A man who set up The Warehouse in Oamaru more than two decades ago is now the store manager. Reporter Sally Brooker speaks to Nigel McCleery.
Q When did you become involved with The Warehouse?
I started out as a schoolboy with The Warehouse in Invercargill. I worked there part-time while I was at university, studying for a Bachelor of Commerce. I had great plans of being an accountant. My first boss, who I still look up to – he was a great mentor – offered me management training. I caught the retail bug. And it is a bug. Every day is different – you’re always talking to a lot of people. I finished my degree, because I don’t like to leave things unfinished, and my first job was with The Warehouse. I joined the store development team in 1994 and we built the first Warehouse in Timaru. It was very exciting. The next one was here in Oamaru.
Q When was that?
It was 1995. It was a great time. I lived in a house just behind the site.
Q Is your family here with you this time?
There’s just me in Oamaru at the moment. My family’s in Dunedin, so there’s a fair bit of to-ing and fro-ing. I’ve got children doing NCEA. One thing about The Warehouse is that it’s family first. I’ve got staff members who have had surgery and are recuperating; they’re paid during that time.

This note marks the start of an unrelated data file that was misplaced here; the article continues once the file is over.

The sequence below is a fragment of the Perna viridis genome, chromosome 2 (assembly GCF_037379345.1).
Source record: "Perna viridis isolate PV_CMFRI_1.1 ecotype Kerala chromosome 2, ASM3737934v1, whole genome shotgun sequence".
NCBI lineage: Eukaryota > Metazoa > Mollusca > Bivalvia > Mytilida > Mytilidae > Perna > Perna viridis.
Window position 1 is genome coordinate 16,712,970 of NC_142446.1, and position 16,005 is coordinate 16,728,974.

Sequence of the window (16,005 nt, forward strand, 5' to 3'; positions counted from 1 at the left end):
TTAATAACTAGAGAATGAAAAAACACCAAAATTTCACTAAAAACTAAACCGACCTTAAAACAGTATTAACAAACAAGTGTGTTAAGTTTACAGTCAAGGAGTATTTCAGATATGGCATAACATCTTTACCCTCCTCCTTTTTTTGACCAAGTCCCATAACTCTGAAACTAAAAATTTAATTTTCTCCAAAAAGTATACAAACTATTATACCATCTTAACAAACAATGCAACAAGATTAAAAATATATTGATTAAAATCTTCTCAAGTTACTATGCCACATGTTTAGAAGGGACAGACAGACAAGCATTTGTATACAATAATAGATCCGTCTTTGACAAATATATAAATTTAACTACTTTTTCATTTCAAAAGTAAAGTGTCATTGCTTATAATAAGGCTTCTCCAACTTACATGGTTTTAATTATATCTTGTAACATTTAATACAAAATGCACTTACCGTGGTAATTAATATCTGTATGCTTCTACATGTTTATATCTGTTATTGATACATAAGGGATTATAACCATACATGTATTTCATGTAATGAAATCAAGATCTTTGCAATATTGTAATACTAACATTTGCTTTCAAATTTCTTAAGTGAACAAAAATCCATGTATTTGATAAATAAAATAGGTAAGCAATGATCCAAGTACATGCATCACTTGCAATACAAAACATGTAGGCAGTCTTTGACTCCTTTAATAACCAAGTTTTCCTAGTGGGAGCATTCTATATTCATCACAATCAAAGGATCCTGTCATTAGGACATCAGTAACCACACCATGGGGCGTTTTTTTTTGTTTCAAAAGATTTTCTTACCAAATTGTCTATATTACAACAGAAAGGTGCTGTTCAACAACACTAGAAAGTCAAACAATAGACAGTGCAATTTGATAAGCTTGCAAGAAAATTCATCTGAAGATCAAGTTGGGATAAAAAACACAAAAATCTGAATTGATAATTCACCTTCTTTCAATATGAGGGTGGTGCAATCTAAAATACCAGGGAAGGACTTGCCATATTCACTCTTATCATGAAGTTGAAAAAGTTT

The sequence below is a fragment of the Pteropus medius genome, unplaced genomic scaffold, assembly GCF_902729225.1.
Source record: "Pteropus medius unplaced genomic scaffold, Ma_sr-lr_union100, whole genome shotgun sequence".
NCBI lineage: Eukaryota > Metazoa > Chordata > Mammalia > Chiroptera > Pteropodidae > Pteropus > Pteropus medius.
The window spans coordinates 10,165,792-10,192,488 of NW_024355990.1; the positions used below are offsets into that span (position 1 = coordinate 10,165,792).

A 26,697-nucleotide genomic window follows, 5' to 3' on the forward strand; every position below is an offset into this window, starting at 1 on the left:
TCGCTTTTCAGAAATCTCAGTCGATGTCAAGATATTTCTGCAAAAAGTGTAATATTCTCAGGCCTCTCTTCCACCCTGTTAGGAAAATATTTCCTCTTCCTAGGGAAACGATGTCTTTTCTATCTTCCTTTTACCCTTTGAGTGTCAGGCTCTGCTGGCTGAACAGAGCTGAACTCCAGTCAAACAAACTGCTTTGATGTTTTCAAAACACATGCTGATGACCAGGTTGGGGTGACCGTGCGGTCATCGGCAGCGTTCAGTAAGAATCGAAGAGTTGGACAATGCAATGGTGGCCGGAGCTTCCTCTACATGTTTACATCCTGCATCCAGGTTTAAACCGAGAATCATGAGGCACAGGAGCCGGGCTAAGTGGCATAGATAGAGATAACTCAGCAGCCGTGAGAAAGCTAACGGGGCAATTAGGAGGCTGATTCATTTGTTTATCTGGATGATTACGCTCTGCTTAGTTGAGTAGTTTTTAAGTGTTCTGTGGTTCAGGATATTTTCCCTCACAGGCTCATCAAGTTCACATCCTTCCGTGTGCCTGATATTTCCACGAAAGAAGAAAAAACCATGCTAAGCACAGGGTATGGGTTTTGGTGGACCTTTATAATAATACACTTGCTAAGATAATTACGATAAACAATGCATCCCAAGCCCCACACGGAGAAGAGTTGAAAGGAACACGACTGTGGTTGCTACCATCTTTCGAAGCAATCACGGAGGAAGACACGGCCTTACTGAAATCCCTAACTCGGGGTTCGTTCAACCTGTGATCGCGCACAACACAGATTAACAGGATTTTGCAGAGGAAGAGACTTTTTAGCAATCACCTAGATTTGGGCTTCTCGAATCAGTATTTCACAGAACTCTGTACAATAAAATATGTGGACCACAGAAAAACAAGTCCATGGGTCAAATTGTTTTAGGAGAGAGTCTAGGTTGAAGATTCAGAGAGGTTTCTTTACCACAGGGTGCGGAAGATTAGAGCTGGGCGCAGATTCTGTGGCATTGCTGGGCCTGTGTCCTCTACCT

Q How did the recent clean-up at the Waitaki Community Gardens go?
It was really awesome. We’ve also donated a couple of things to Fire and Steam. We’ve got six school kids starting a work programme with us. They might see retail as a career. They come here one day a week. I’ve done this in every store I’ve been in. They come to understand the logistics – the shop doesn’t fill itself!
Q How hard is it to compete with online shopping?
Online will never replace shops. People like to see things for themselves and try things on. And online allows us to offer much more stock than we can carry here in the store. It’s a matter of how we can combine both. It’s exciting.
Q If you were prime minister for a day, what would you do?
I’d incentivise people to move to the regions. But I’d cap it.
Q Who would you invite to dinner?
Nelson Mandela – he has the most integrity. I’m a big cricket man, so I’d invite my man Brendon McCullum. And Colin Meads – I met him on a few occasions; he was the epitome of a great New Zealander.